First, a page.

Right now, besides Ms. Smith, only two other black talk radio hosts do a similar style issues-focused national syndicated talk show Monday through Friday -- Al Sharpton and Warren Ballentine. Their shows are produced by Radio One Group, which also happens to be the largest owner of urban stations in the country.
"So they end up putting their own people on their own radio stations, which puts them at a significant advantage," Mr. Lopes said, noting that AURN mostly produces content. After selling WAMO AM and FM stations and WPGR a few years ago, AURN now owns only three AM radio stations.
"If you're a radio station in Detroit, and you're already running Sharpton and Ballentine, you're probably going to be reluctant to add a third national show to that lineup."
Robin Beckham, an African-American businesswoman who founded the website PittsburghUrbanMedia.com after WAMO was sold, said she didn't buy Mr. Lopes' explanation.
"She is the queen of late night talk," said Ms. Beckham, noting that thousands of Ms. Smith's friends on her Facebook page are talking about fundraising and protests on her behalf. "Here's an African-American woman whose voice is wiser than most on the air now. She's committed to something other than fluffing out her hair. If she goes, whose voice is left to be heard? Look around the airwaves, and what do you have? Rush Limbaugh. You can package it anyway you want, but this is age and gender discrimination."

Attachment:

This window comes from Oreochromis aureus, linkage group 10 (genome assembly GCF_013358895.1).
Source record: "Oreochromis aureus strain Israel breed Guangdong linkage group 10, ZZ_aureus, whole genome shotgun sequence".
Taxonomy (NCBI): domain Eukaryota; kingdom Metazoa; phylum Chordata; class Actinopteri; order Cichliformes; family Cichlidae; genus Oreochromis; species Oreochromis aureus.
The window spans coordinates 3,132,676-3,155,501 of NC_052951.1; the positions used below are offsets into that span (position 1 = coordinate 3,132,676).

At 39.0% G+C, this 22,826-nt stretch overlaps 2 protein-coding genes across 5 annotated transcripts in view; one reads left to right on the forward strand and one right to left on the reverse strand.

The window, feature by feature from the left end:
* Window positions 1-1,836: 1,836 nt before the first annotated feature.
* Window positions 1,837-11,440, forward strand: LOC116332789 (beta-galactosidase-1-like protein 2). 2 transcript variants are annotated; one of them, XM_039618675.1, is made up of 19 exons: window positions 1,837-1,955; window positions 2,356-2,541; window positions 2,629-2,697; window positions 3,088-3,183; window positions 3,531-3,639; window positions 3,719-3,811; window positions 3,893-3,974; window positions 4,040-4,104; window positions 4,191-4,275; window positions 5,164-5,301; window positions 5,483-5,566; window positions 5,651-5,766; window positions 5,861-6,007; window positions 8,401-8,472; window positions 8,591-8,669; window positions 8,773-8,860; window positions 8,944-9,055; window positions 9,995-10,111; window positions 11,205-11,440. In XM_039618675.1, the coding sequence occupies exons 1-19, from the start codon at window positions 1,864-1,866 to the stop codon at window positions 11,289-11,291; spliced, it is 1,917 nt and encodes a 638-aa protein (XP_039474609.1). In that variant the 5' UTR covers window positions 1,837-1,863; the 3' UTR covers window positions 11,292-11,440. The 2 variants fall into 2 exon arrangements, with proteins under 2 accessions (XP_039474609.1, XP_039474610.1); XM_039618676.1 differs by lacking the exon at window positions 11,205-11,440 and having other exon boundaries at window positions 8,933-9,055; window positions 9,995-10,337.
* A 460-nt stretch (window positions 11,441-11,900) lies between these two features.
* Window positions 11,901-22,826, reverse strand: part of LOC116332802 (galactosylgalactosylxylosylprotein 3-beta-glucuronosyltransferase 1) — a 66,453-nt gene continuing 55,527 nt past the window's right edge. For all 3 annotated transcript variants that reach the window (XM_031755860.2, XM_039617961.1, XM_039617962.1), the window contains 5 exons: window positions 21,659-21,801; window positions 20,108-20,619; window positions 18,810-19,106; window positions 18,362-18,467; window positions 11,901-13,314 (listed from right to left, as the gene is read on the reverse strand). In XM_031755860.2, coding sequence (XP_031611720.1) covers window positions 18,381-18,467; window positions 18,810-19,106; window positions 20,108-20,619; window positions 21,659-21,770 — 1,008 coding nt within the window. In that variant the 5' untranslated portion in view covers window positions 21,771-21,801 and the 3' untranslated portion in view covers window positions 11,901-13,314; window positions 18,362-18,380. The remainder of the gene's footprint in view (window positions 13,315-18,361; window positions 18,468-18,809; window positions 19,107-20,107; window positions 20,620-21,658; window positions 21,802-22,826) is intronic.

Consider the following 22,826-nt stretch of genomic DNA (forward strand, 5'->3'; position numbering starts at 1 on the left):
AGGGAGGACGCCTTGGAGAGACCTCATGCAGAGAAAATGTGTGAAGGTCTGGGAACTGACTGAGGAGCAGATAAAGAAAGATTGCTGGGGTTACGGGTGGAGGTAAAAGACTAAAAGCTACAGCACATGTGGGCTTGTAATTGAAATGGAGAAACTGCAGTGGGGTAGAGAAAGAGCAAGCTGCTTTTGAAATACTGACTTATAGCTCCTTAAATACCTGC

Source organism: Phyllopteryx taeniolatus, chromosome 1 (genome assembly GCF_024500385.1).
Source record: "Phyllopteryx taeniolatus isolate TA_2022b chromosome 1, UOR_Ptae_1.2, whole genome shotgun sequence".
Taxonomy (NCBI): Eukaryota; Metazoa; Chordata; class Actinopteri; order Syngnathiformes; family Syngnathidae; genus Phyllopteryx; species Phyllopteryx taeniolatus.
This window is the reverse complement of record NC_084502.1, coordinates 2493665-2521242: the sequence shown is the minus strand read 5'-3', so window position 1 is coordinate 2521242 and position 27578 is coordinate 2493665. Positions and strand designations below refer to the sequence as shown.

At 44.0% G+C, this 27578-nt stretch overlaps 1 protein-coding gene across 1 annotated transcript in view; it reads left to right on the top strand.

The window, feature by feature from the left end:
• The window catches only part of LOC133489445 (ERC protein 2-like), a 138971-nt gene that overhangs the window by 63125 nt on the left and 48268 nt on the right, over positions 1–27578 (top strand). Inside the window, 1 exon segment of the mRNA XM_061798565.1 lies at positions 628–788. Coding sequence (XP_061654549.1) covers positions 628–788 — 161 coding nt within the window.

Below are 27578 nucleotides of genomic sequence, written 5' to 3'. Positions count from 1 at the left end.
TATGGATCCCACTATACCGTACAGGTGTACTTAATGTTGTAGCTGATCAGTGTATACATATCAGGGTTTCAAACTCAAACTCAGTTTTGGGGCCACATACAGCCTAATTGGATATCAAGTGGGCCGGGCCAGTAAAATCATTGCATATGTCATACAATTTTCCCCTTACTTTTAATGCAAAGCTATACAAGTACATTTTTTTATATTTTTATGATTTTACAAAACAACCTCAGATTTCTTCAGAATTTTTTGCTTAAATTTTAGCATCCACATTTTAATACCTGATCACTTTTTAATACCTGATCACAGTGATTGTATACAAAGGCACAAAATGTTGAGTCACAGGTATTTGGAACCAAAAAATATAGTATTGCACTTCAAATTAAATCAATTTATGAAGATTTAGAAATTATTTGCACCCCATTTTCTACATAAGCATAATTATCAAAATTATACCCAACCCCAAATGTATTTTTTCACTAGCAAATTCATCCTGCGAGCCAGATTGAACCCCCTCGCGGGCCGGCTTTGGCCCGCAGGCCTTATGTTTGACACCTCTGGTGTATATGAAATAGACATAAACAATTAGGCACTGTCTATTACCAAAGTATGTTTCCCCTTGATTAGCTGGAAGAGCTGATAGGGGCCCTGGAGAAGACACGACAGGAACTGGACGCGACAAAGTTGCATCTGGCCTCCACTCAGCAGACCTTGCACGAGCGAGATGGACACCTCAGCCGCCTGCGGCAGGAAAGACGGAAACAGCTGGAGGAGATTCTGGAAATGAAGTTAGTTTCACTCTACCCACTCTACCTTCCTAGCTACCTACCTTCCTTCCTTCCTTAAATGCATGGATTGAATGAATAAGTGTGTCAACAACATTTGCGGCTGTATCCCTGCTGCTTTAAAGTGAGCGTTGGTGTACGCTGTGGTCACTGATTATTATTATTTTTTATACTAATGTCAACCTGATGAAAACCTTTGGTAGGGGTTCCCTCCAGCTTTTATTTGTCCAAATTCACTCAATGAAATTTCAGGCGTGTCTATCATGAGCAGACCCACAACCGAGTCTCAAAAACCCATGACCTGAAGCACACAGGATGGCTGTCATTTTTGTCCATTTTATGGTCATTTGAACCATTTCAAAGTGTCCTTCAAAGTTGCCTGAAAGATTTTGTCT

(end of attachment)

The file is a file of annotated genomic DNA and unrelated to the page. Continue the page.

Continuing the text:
Michael Harrison, publisher of Talkers, a leading radio trade magazine, called the decision "sad, because Bev Smith is an institution in broadcasting. She's very highly regarded by the entire broadcasting community."
But, he added, "I don't think they're throwing her overboard because she's a woman. It's a very challenging economic environment right now, and all broadcasting, not just urban talk radio, is facing the same challenge" to keep listeners and advertisers.
As for Ms. Smith, she says she's in talks with other broadcasters about resuming her show on another network. She's also writing a book she hopes to publish early next year, titled "Talking While Black."
Asked to describe her place in radio, she said, "I'm the town crier. I'm the voice of people who never get a chance to express their voice. I believe in this show."
A native of Homewood, she started her career in 1971 and was Pittsburgh's first African-American consumer affairs reporter for Channel 11. In 1975, she was named news and public affairs director at Sheridan Broadcasting and hosted a talk show on WAMO. Her talk radio show also was broadcast on KDKA and WTAE before it went national.
President Barack Obama and Michelle Obama have been guests on "The Bev Smith Show." So have Vice President Al Gore, Jesse Jackson, and "13 ambassadors from Africa who came to the studio and answered questions from listeners. No one else has ever done that," she laughed.
"I appreciate the opportunity American Urban Radio Networks gave me, but I do not believe that women in this business are treated like men." she said. "I just wish they supported me more."